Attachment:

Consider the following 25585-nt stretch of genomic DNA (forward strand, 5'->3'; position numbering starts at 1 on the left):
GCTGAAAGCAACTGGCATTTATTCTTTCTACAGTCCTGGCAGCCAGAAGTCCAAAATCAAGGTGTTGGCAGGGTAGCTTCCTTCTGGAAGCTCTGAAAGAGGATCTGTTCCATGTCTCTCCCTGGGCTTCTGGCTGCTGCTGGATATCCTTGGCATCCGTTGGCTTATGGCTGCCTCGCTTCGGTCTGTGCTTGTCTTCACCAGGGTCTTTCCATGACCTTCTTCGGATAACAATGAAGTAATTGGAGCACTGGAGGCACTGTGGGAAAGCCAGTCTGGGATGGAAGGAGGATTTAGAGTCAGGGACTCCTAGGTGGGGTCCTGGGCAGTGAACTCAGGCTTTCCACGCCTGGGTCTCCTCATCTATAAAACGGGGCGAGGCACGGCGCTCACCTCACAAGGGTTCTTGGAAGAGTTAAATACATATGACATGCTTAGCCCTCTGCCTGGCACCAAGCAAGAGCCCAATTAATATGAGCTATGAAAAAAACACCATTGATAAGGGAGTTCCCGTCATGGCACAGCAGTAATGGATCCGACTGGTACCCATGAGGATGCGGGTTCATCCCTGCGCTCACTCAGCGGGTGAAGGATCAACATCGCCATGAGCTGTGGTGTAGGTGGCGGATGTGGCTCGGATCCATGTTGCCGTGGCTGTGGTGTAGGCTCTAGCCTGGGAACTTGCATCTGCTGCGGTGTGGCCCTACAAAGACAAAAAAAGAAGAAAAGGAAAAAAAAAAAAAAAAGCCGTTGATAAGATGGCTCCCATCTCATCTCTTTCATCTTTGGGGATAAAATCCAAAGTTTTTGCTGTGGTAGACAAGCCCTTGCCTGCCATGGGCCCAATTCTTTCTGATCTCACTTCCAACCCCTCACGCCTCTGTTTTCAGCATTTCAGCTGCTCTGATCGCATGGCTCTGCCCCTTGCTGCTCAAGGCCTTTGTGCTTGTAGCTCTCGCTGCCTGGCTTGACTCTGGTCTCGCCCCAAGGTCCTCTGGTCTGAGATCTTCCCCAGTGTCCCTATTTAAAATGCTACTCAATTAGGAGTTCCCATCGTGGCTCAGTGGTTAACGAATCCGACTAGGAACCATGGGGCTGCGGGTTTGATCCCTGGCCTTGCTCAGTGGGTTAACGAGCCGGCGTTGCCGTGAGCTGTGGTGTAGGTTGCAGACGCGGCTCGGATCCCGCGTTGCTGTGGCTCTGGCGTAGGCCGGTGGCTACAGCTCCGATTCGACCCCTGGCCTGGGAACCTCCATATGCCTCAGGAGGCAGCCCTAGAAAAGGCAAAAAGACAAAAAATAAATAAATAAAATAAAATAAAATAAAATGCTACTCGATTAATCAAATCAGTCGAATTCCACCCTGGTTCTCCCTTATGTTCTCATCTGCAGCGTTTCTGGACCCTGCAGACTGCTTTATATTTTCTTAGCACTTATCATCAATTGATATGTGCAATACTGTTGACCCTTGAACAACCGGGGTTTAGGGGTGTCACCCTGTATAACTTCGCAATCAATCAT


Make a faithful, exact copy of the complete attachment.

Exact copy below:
Consider the following 25585-nt stretch of genomic DNA (forward strand, 5'->3'; position numbering starts at 1 on the left):
GCTGAAAGCAACTGGCATTTATTCTTTCTACAGTCCTGGCAGCCAGAAGTCCAAAATCAAGGTGTTGGCAGGGTAGCTTCCTTCTGGAAGCTCTGAAAGAGGATCTGTTCCATGTCTCTCCCTGGGCTTCTGGCTGCTGCTGGATATCCTTGGCATCCGTTGGCTTATGGCTGCCTCGCTTCGGTCTGTGCTTGTCTTCACCAGGGTCTTTCCATGACCTTCTTCGGATAACAATGAAGTAATTGGAGCACTGGAGGCACTGTGGGAAAGCCAGTCTGGGATGGAAGGAGGATTTAGAGTCAGGGACTCCTAGGTGGGGTCCTGGGCAGTGAACTCAGGCTTTCCACGCCTGGGTCTCCTCATCTATAAAACGGGGCGAGGCACGGCGCTCACCTCACAAGGGTTCTTGGAAGAGTTAAATACATATGACATGCTTAGCCCTCTGCCTGGCACCAAGCAAGAGCCCAATTAATATGAGCTATGAAAAAAACACCATTGATAAGGGAGTTCCCGTCATGGCACAGCAGTAATGGATCCGACTGGTACCCATGAGGATGCGGGTTCATCCCTGCGCTCACTCAGCGGGTGAAGGATCAACATCGCCATGAGCTGTGGTGTAGGTGGCGGATGTGGCTCGGATCCATGTTGCCGTGGCTGTGGTGTAGGCTCTAGCCTGGGAACTTGCATCTGCTGCGGTGTGGCCCTACAAAGACAAAAAAAGAAGAAAAGGAAAAAAAAAAAAAAAAGCCGTTGATAAGATGGCTCCCATCTCATCTCTTTCATCTTTGGGGATAAAATCCAAAGTTTTTGCTGTGGTAGACAAGCCCTTGCCTGCCATGGGCCCAATTCTTTCTGATCTCACTTCCAACCCCTCACGCCTCTGTTTTCAGCATTTCAGCTGCTCTGATCGCATGGCTCTGCCCCTTGCTGCTCAAGGCCTTTGTGCTTGTAGCTCTCGCTGCCTGGCTTGACTCTGGTCTCGCCCCAAGGTCCTCTGGTCTGAGATCTTCCCCAGTGTCCCTATTTAAAATGCTACTCAATTAGGAGTTCCCATCGTGGCTCAGTGGTTAACGAATCCGACTAGGAACCATGGGGCTGCGGGTTTGATCCCTGGCCTTGCTCAGTGGGTTAACGAGCCGGCGTTGCCGTGAGCTGTGGTGTAGGTTGCAGACGCGGCTCGGATCCCGCGTTGCTGTGGCTCTGGCGTAGGCCGGTGGCTACAGCTCCGATTCGACCCCTGGCCTGGGAACCTCCATATGCCTCAGGAGGCAGCCCTAGAAAAGGCAAAAAGACAAAAAATAAATAAATAAAATAAAATAAAATAAAATGCTACTCGATTAATCAAATCAGTCGAATTCCACCCTGGTTCTCCCTTATGTTCTCATCTGCAGCGTTTCTGGACCCTGCAGACTGCTTTATATTTTCTTAGCACTTATCATCAATTGATATGTGCAATACTGTTGACCCTTGAACAACCGGGGTTTAGGGGTGTCACCCTGTATAACTTCGCAATCAATCAT